From staff reports
If you still haven’t nailed down pre-K yet, and you have a three or four-year-old, Dallas ISD has news: There’s a good chance you can find a spot anywhere in the city, no matter what your income is.
Just before the July break, the district’s board of trustees approved a program that would extend the pre-K program to include more children by raising family income limits and offering scholarships.
The district’s Racial Equity Office and the Early Learning department said the new policy would help address structural racial inequities and bring the successful early-learning program to more families.
Currently, the state has six eligibility requirements for families to qualify for free pre-K centered around circumstances like special needs, income, and language. The new Dallas ISD policy gives three new potential qualifiers.
In addition to new income guidelines, a family can request that their three- or four-year-old be tested for English proficiency, regardless of race or ethnicity. Families can also meet eligibility requirements based on historical and current academic needs that have been pinpointed by district performance data.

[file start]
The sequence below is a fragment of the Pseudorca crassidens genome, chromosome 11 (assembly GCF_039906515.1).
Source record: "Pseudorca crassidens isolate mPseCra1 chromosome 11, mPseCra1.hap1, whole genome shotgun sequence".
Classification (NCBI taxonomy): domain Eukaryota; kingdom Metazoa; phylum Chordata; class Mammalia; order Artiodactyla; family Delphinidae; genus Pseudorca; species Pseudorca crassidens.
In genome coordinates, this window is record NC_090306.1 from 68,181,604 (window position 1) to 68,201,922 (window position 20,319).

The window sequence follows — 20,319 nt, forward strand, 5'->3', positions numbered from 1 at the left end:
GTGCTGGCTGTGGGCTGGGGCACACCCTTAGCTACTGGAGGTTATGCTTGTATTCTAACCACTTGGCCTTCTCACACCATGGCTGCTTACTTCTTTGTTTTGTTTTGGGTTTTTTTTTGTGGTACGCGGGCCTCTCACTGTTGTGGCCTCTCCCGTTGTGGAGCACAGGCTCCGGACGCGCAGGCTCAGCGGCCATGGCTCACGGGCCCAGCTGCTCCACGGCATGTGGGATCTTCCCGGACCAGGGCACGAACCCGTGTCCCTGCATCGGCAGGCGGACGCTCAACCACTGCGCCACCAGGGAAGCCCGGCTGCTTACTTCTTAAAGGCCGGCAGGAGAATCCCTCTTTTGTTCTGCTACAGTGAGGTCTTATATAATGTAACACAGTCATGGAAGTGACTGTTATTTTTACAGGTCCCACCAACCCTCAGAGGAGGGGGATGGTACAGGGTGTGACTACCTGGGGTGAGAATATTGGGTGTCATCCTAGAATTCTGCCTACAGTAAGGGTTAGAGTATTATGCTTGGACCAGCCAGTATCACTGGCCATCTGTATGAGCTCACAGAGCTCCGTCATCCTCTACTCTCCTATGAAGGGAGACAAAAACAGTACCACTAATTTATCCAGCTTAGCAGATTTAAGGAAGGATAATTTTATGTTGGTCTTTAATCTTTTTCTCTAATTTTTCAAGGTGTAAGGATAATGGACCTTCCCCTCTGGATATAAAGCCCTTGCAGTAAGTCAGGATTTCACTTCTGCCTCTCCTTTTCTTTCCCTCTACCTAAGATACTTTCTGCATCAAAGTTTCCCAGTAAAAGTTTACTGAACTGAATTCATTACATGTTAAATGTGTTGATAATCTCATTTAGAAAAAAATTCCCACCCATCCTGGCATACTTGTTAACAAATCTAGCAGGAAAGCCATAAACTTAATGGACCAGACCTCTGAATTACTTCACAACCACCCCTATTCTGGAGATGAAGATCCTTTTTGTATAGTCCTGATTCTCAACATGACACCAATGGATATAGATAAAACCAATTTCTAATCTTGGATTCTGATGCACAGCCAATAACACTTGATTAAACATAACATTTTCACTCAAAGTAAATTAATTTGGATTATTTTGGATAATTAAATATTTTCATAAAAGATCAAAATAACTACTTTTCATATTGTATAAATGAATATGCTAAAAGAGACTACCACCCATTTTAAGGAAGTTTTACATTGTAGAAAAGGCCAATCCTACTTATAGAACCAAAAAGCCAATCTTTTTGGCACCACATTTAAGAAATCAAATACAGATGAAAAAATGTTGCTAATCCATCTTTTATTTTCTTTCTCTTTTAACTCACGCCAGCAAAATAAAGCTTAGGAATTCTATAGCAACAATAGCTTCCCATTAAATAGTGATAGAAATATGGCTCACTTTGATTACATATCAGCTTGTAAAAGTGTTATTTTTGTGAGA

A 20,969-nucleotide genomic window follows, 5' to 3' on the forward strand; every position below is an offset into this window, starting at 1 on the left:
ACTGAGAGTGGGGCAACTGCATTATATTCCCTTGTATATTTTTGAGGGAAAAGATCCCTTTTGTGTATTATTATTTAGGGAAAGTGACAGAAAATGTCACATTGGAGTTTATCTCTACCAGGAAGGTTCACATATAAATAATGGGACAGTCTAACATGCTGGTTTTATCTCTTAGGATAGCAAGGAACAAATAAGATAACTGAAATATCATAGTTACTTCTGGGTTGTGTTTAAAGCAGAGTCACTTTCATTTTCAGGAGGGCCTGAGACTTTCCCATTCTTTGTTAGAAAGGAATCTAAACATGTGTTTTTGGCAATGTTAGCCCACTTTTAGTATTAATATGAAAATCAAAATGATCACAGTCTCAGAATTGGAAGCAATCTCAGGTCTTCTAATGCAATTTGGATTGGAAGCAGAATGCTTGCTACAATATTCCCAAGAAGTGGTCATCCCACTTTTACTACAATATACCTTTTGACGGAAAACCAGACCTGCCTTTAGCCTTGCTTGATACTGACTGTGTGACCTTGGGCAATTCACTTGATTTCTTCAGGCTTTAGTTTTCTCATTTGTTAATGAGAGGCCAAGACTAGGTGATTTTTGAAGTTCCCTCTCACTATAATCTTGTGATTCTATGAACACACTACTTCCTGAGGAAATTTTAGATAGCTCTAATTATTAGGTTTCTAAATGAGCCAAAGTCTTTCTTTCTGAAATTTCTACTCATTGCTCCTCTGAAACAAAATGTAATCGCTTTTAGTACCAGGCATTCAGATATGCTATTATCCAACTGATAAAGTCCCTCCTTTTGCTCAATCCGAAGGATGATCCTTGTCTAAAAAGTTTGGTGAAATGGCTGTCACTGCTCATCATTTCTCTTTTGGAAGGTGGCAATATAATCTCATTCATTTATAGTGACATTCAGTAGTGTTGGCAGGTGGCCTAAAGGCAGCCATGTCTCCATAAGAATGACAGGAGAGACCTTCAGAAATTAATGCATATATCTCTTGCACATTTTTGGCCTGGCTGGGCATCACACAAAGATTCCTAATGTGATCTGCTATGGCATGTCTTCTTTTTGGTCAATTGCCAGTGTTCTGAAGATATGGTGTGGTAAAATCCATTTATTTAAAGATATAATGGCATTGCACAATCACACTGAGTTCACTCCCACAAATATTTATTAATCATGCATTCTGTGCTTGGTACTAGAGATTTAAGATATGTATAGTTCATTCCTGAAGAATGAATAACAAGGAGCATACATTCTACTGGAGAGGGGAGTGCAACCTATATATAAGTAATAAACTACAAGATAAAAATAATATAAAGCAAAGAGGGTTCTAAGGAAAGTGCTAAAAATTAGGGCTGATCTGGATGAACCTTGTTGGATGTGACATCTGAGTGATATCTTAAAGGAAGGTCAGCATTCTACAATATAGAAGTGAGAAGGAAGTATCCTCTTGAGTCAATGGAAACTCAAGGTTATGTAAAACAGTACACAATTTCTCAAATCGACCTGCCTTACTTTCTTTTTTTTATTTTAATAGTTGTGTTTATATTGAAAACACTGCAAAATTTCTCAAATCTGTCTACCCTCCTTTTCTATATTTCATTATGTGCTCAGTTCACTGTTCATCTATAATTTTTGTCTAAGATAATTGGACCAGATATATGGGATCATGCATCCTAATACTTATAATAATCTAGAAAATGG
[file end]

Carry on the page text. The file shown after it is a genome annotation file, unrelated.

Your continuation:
“It’s to the advantage of our district and students to have as many students participate in our pre-K program as possible,” said Leslie Williams, Racial Equity Office deputy chief. “We know the data shows that when our students participate in pre-K programs, they go on to significantly greater success in the following years.”
District leaders will review the data yearly to track the new policy’s success and determine where adjustments are needed. Early Learning Executive Director Derek Little said it’s anticipated that more than 200 students will benefit from the new policy this school year.
But that’s not the only way the district has opened up the program to more students. For families that don’t qualify even under the new policy, there is a tuition-based option, priced at $5,250 per year, or $525 per month for a 10-month payment schedule.
And there are schools in every part of the city offering the program, including Adelle Turner, Alex Sanger, Arlington Park, Arthur Kramer, Arturo Salazar, Ben Milam, Cedar Crest, Cesar Chavez, Ebby Halliday, Edna Rowe, Frederick Douglass, Geneva Heights, Highland Meadows, Holland at Lisbon, James Hogg, John Reagan, KB Polk, Louise W. Kahn, Martha T. Reilly, Montessori Academy at Onesimo Hernandez, W. Harllee, Nathan Adams, Oran M. Roberts, Personalized Learning Preparatory at Sam Houston, Preston Hollow, Rosemont, San Jacinto, Sidney Lanier, Solar Prep for Boys, Solar Prep for Girls, Tom Gooch, Walnut Hill, and William Lipscomb.
“Data shows that Dallas ISD pre-K provides meaningful, lasting impact to our students,” Little said. “We are thankful to trustees for approving this policy change to expand access to pre-K and help close the achievement gap for our students.”